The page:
Indigenous peoples's rights to their land

The new Constitution was innovative in every sense, establishing above all that the Rights of the Indians to the lands they traditionally occupy are of an original nature, in the sense that they are original to the land, prior to the formation of the Brazilian state or government, existing independently of any official recognition.

The text in force gives a constitutional category or status to the concept of indigenous lands, which is defined as follows in paragraph 2 of Article 231:

"Lands traditionally occupied by the Indians are those that they have inhabited permanently, used for their productive activity, their welfare and necessary for their cultural and physical reproduction, according to their uses, customs and traditions."

These characteristics, therefore, define a specific area of land as being indigenous. Once these characteristics are present, and are verified in accordance with the uses, custom s and traditions of indigenous people’s the right to the land by the community that occupies it is an existing right and its legitimized independently of any constitutional act. In this sense, the demarcation of indigenous land, the result of recognition by the state, is an act that merely states or declares that said land is indigenous, and its objective is simply to delineate the real extension of their title to ensure the full efficacy of the the constitutional ruling and the State has the obligation to protect these indigenous lands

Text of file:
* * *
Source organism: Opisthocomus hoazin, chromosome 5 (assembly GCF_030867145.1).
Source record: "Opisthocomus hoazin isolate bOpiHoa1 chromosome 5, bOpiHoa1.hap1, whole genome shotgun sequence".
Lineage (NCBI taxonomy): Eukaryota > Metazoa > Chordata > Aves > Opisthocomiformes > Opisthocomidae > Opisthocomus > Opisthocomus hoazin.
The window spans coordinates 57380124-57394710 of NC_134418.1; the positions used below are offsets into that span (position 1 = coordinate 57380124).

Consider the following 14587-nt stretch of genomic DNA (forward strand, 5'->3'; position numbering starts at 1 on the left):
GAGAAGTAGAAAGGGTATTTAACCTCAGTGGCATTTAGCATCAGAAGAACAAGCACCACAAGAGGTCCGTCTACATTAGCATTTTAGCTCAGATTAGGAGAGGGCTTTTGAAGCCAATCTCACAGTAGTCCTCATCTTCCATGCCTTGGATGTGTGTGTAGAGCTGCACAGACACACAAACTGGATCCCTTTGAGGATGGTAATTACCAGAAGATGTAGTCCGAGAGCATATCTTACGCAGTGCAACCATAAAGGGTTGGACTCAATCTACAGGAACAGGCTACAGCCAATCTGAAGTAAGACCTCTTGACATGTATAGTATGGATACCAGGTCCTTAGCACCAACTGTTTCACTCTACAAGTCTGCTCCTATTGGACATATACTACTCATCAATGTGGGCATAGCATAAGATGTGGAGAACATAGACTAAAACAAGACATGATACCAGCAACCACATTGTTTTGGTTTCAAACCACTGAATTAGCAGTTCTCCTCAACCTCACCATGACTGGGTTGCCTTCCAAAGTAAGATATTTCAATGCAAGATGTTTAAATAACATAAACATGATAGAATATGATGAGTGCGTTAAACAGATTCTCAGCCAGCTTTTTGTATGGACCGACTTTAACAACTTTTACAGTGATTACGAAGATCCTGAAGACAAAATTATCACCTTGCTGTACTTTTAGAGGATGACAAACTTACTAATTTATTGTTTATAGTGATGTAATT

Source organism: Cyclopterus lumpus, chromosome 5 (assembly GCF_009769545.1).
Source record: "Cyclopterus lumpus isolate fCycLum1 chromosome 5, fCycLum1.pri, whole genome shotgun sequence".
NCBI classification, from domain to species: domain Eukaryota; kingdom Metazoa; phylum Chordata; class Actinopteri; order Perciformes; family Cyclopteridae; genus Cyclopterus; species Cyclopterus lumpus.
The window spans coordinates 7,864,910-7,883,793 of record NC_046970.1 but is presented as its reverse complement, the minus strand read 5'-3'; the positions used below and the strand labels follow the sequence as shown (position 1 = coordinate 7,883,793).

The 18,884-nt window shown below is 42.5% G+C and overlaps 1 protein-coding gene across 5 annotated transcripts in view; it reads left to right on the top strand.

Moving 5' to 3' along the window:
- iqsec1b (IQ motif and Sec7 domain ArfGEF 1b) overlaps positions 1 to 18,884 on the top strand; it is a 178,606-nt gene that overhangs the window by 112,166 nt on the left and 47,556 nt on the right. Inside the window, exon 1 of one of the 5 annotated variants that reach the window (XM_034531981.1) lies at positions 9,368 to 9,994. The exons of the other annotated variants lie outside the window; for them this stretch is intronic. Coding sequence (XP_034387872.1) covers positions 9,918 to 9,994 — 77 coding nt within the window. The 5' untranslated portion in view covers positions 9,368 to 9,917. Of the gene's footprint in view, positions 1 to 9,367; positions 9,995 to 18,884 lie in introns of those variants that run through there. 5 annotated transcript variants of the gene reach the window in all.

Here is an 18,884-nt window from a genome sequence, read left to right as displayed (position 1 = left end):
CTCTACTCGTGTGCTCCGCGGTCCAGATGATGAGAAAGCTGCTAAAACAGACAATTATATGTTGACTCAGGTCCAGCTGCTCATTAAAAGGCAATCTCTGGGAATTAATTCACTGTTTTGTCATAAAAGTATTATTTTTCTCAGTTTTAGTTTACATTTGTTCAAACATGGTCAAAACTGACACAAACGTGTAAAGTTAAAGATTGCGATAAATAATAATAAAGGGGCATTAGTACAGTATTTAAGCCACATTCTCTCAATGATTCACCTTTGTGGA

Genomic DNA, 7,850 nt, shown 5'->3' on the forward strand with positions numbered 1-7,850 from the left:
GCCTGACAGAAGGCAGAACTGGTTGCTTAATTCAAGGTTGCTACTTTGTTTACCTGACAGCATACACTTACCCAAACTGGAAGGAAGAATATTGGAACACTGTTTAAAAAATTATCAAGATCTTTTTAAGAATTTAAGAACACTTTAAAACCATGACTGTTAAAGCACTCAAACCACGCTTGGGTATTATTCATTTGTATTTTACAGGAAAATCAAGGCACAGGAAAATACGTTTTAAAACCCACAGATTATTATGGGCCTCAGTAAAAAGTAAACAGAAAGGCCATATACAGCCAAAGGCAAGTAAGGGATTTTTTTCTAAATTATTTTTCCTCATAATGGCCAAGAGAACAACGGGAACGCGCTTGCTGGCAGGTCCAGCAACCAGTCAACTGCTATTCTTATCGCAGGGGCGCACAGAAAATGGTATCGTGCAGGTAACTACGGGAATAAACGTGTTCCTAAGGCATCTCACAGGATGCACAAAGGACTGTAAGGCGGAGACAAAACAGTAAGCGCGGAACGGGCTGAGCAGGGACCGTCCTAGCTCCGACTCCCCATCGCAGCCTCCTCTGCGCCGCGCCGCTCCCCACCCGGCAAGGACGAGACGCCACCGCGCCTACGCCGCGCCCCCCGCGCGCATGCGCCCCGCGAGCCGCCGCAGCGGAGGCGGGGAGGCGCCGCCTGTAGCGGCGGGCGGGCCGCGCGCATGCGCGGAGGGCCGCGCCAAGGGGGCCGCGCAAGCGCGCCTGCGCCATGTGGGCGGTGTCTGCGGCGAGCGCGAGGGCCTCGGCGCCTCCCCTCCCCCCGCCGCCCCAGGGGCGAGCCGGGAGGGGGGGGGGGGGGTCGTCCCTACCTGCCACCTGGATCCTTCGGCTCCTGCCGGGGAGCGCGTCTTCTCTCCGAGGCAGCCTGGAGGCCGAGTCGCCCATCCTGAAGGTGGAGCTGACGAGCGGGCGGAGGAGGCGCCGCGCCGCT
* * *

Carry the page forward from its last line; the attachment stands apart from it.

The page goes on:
With regard to Indigenous lands, the Constitution of 1988 stipulates further that:

  • they are included as part of the assets of the union;
  • their use is specified for the permanent holding and title by the indigenous peoples;
  • all juridical acts that affect this ownership and title are nullified and extinct, except the relevant public interest of the federal government;
  • only the indigenous people can utilize and have the right to use the assets derived from the soil, the rivers and the lakes in these areas;
  • the use of the water power resources, including energy potential, research, assays and mining claims can only be valid with the authorization of Congress, after a hearing with the communities that are affected, and the community is assured a participation in the results of the mining activities on their lands’;
  • new ordinary legislation (not constitutional change) is needed to specify the conditions for mineral exploration and the use of water resources on indigenous lands;
  • the indigenous lands cannot be sold, mortgaged or encumbered in any way and are unavailable for said activities; and the right to these lands by the respective indigenous peoples can never expire;
  • it is prohibited to remove the Indians from their lands, except in exceptional and temporary conditions, as stipulated in § 6º - Article 231.

In the Transitory Constitutional regulation, five years was stipulated as the time frame for the demarcation of all the indigenous lands . This deadline was not honored, and the demarcations are still a matter that is still pending.